break;
    	}
        
        // Move to the next instruction.
        iptr++;
    }
    
    putchar('\n');
    
    return 0;
}

Now, while this doesn’t cover all of brainfuck, it does allow us to play around with some basic brainfuck code and to test out what we’ve done so far.

So, if you go ahead and compile and run this, you’ll already be able to try some simple stuff and see the interpreter in action.

$ echo ">> ++ << >> ." > bf.txt
$ gcc main.c && ./a.out bf.txt
2

The >s and <s are just there for demonstration purposes, they don’t actually do anything meaningful here. Go ahead and try something like , ++ ., both input and output should already operate as expected.

Now, to implement the looping, I feel like it is best to go through the two loop characters in reverse order - first ] (which “closes” a loop), then [ (“opening” a loop).

The reason for this is that, at first execution, the [ will usually be skipped - to be more exact, it is skipped ( = moves to the next instruction without doing anything) if the value at the current cell is nonzero.

This is the exact opposite of ]s bahaviour, which will only act if the value at the current cell is nonzero. If that condition is fulfilled, it will move the instruction pointer back to the command after the matching [. So, unless you are using it to purposefully skip a block of code, the [ will only be relevant as a guide for the ] and only very rarely execute its logic.

Naturally, if ]s condition (current cell nonzero) is not fulfilled it will move the instruction pointer forwards, instead of backwards to the matching closing bracket.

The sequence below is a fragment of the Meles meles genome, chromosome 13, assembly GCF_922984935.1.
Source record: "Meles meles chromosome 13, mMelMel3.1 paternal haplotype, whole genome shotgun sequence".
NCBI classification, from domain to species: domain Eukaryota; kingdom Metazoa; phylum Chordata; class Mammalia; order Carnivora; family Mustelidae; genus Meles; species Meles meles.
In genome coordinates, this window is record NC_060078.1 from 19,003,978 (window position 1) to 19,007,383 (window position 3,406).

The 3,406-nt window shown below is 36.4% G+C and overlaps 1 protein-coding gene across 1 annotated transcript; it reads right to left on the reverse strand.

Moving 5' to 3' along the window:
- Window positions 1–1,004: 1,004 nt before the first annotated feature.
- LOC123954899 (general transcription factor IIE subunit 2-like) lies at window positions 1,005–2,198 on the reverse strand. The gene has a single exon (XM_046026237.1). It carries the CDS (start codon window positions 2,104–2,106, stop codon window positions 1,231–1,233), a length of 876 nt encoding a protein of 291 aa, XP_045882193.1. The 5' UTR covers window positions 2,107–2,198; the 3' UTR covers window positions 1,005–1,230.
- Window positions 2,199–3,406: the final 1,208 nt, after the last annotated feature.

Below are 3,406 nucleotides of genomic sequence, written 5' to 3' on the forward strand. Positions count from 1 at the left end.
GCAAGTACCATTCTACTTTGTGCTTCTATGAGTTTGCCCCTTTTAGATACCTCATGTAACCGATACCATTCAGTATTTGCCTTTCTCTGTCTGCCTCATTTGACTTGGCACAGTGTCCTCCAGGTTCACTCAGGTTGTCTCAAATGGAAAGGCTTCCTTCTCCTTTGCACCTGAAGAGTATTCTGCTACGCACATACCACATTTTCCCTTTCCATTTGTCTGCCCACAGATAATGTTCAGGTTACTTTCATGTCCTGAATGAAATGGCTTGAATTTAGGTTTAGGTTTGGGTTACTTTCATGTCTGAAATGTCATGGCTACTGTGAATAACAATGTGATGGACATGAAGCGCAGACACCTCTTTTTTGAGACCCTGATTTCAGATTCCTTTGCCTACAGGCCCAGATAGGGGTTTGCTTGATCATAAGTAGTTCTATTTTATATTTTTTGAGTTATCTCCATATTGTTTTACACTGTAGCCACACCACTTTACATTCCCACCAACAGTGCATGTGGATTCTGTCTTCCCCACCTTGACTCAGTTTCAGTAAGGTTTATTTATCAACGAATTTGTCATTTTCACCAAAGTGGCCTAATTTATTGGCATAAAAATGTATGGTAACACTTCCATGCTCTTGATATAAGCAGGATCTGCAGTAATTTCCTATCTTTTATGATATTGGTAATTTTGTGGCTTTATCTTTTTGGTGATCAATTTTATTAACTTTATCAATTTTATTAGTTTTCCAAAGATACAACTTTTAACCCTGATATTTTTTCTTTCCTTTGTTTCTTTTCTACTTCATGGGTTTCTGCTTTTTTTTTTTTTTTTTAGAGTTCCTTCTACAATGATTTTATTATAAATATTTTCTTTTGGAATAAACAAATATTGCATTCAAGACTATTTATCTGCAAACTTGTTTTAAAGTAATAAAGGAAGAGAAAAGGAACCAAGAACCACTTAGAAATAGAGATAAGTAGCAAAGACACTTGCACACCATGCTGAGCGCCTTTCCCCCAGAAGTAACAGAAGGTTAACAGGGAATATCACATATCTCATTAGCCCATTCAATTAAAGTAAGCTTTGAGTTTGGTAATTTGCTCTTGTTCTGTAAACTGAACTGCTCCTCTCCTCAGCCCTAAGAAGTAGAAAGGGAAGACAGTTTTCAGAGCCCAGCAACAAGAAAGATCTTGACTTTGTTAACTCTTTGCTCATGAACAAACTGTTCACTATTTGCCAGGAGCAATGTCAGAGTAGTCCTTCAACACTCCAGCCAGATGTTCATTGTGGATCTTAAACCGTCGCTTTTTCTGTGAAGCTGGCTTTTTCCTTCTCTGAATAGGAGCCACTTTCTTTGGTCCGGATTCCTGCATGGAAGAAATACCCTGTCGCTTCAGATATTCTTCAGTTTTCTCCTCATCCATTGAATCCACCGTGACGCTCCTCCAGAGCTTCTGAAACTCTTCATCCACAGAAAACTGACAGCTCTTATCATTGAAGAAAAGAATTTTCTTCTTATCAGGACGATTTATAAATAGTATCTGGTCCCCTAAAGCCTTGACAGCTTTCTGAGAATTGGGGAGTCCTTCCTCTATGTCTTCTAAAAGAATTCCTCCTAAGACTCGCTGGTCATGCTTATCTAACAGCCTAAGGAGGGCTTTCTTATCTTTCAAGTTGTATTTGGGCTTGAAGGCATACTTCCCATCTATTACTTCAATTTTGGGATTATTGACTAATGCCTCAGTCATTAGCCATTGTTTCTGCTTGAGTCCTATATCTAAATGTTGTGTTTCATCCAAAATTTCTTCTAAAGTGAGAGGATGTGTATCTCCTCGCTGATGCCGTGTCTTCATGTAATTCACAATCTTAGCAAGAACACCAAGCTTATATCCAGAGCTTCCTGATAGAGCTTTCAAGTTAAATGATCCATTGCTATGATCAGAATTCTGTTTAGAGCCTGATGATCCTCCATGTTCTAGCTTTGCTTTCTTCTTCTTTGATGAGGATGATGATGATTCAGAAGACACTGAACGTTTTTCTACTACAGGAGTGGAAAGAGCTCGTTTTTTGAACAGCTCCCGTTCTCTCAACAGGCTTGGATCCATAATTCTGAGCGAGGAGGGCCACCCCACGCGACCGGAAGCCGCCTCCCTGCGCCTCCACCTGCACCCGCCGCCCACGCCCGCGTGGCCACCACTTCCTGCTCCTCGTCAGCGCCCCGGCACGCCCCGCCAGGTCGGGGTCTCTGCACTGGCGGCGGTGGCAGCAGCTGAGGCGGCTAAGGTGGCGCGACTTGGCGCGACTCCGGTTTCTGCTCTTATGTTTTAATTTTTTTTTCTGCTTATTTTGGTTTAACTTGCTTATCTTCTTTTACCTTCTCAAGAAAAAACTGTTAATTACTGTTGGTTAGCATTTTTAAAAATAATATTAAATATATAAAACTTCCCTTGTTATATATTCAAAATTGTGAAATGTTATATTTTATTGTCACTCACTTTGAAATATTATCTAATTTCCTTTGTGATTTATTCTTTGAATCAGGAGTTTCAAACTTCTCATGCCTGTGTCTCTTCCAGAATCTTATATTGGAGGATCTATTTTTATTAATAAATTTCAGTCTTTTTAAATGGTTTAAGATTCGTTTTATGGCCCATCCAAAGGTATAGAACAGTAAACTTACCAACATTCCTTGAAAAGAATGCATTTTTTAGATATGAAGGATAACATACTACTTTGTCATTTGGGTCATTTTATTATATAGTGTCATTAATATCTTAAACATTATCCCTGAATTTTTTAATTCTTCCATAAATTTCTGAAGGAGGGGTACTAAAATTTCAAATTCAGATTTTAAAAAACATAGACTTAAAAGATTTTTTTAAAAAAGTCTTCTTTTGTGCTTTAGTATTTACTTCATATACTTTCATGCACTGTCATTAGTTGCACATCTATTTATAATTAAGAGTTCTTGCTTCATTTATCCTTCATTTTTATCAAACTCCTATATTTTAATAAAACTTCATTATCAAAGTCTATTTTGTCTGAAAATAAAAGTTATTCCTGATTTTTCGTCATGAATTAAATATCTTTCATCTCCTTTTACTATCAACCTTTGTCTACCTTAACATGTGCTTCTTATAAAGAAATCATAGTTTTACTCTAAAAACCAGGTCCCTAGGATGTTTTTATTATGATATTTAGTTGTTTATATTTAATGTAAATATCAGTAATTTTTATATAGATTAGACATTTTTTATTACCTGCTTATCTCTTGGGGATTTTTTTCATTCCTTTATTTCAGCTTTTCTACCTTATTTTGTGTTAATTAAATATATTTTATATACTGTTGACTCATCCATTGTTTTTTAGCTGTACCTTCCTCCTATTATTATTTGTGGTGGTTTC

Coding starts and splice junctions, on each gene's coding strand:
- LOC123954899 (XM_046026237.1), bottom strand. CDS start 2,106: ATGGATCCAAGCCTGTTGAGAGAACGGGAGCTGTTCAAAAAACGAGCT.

Now, getting to the logic of [ , if the current cell is zero it will move the instruction pointer to the command after the matching ], essentially skipping the block of code within the two brackets.

Now, this might seem rather intimidating, maybe even counter-intuitive, but the code for it is fairly simple once you’ve wrapped your head around it.

int brk = 0;		// Keep count of open bracket pairs.

/* ...while... */

switch (*iptr) {
/* ... */
case '[':
	if (*ptr != 0)
		break;

	++iptr;
	// Jump forwards to matching closing brace.
	while (brk > 0 || *iptr != ']') {
		if (*iptr == '[')
			brk++;
		if (*iptr == ']')
			brk--;

		++iptr;
	}
	break;
case ']':
	if (*ptr == 0 && ptr++)
		break;

	--iptr;
	// Jump backwards to matching opening brace.
	while (brk > 0 || *iptr != '[') {
		if (*iptr == '[')
			brk--;
		if (*iptr == ']')
			brk++;

		--iptr;
	}

	--iptr;
	break; 
}

This is a full implementation of the looping in brainfuck, and it looks like quite the handful at first.

Lets look at one of these loops in more detail, to explore how they work:

while (brk > 0 || *iptr != ']') {
	if (*iptr == '[')
		brk++;
	if (*iptr == ']')
		brk--;

	++iptr;
}

The condition is the crucial element here, more specifically the ||. The whole loop can be described as “While there are open brackets, do stuff to get them to go away. Now, if there are no open brackets, and the current instruction is not the closing bracket we are looking for, do stuff to get it to be the one.”

This “stuff” that is being done is really simple. First come the checks that allow us to ignore “child bracket-pairs” - brackets that are inside the pair we are searching in. After these, just increment the instruction pointer, moving to the next instruction.

Now, having implemented the looping, we are essentially done. The interpreter is fully implemented, and the last thing left over for us to do is testing.

My go-to brainfuck snippet to test if my loop implementations work, is the following: , [ -> +< ] . . It will, in essence, copy a single character from stdin to stdout by looping from 0 to the value of the character, and incrementing the next cell by one for every loop execution.